One of the things that Martin appears to be claiming (and that I'm not sure has been addressed) is that competitive exclusion would preclude any adaptive radiation following the K/T extinctions, although it's really hard to follow his train of thought. IOW, because there were aquatic predators which survived the event, they would have already been in an advantageous position to exploit the newly-available resources, so any "latecomers" like the proto-whales would necessarily be unable to move in.
Obviously, there are several holes in this argument. For instance, we see successful invasions of exotics all the time (cf, European red squirrel (Scurius vulgaris) losing out to the introduced American grey squirrel (Scurius carolinensis) in the UK - even though S. vulgaris was already in place and exploiting the available resources). Now, admittedly, this is not "evolution" writ large, but it does show that no matter how full a system is, someone is often capable of horning in on the neighbors.
Secondly, competitive exclusion strong enough to preclude adaptive radiation would only be possible in a highly constrained or bounded ecosystem - which quite obviously the post-K/T-extinction world was not. It was an amazingly empty world, not only in terms of biodiversity, but in terms of sheer numbers of individuals. Picture a closet stuffed with clothes. Remove 75% of them. Lots of room for new articles, n'est-ce pas?
Another point that Martin brings out is a bit harder to explain. Why didn't the existing surviving aquatic predators match the "explosive" radiation of the terrestrial mammals - to the point that nothing else could play in their sandbox? Partly this is an insoluable problem - we simply don't know all the parameters of what makes one lineage more "adaptable" than another. We can speculate a lot, based on modern species dynamics, but the specifics would be pure guesses. In any event, since Martin appears to be fixated on sharks for some reason, their big Golden Age was the Carboniferous - 45 families of sharks appear in this period (compared to about 40 families plus the rays that are here today). Whether this order could have radiated post-K/T or not, the fact is they didn't - at least not to the extent that would have prevented some other lineage(s) from moving in to "shark niches". Same goes for the crocodillians.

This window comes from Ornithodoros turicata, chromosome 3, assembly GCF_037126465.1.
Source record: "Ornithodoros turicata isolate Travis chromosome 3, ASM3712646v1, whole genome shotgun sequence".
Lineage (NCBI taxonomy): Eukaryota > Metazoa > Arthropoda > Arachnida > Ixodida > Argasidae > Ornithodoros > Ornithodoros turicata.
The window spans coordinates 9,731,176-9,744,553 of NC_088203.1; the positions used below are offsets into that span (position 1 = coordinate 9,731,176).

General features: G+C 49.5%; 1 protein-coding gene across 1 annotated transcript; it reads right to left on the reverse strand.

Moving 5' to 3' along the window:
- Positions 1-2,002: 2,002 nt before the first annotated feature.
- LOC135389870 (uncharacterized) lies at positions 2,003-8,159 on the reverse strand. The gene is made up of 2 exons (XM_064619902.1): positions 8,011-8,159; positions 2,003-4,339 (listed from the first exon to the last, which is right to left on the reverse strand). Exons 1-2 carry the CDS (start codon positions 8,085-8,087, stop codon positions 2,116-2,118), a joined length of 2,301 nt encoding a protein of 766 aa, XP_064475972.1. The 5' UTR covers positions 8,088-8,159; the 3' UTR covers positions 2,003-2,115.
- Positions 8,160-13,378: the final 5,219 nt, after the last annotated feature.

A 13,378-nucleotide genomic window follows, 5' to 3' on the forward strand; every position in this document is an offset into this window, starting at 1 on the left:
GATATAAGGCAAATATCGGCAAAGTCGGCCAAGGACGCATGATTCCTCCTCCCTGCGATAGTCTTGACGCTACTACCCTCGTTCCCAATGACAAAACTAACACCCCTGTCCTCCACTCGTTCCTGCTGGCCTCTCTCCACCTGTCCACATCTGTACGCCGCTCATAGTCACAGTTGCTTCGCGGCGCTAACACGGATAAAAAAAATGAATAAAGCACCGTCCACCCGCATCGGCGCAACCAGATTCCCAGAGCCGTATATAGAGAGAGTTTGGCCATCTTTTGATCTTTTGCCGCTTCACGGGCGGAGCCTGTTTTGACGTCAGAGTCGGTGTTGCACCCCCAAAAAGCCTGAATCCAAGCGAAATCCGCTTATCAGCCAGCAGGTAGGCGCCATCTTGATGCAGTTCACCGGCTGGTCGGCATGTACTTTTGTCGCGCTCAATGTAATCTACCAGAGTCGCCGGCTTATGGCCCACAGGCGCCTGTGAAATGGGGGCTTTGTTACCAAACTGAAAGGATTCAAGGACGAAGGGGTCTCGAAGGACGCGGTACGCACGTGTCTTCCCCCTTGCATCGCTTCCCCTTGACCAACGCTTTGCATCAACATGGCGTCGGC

I don't know whether this helps or confuses the issue even more. AZPaul3 alluded to niche construction as one reason the proto-whales could have made the transition from land to water without being excluded, and I would add niche partitioning as another (if you weren't previously aware, I'm a biodiversity "dynamic disequilibrium-ist").
But if you think it's partly insoluble, maybe I'm wrong.
Heh. You answered your own question. The only insoluble part is, as you said,
In the same way, predicting how real species evolve (or do not evolve) in real ecosystems would require a great knowledge (with great precision) of all the factors in an environment, as well as exactly which mutations will arise. Furthermore, there may be developmental constraints as to what paths are even potentially possible.
THAT's the bit we can't really answer. Why this one and not that one? It's even worse when you're talking about time frames 30 mya. The only thing we can say is: that lineage DID, and that one DIDN'T.
It depends what exactly you remove. If you remove 75% animals from each species I would say nothing happens - remaining individuals will geometrically fill niches. According previous information 85% of marine Orders survived K/T. So diversification of life remain partly unaffected after K/T in the Ocean.
However, that's not what occurred. The K/T extinction didn't remove 75% of the individuals from each species, it removed 75%-85% of all existing species. Also, as you move up the taxonomic scale (from species to order, for instance), the percentage gets smaller. For instance, only ~40% of all existing genera went extinct, although even here it was quite selective: 100% of the orders Ornithiscia, Sauriscia, and Pterosauria died, 75% of order Marsupialia, but only ~11% of Crocodilia, etc.
As to marine extinctions - approximately 60%-70% of all marine species went extinct. Again, selectivity is the rule: 100% of Rudists, 100% of aminoids, ~95% of the Coccolithophorids, 100% of mososaurs, pleisiosaurs, and Inoceramids went extinct. Etc.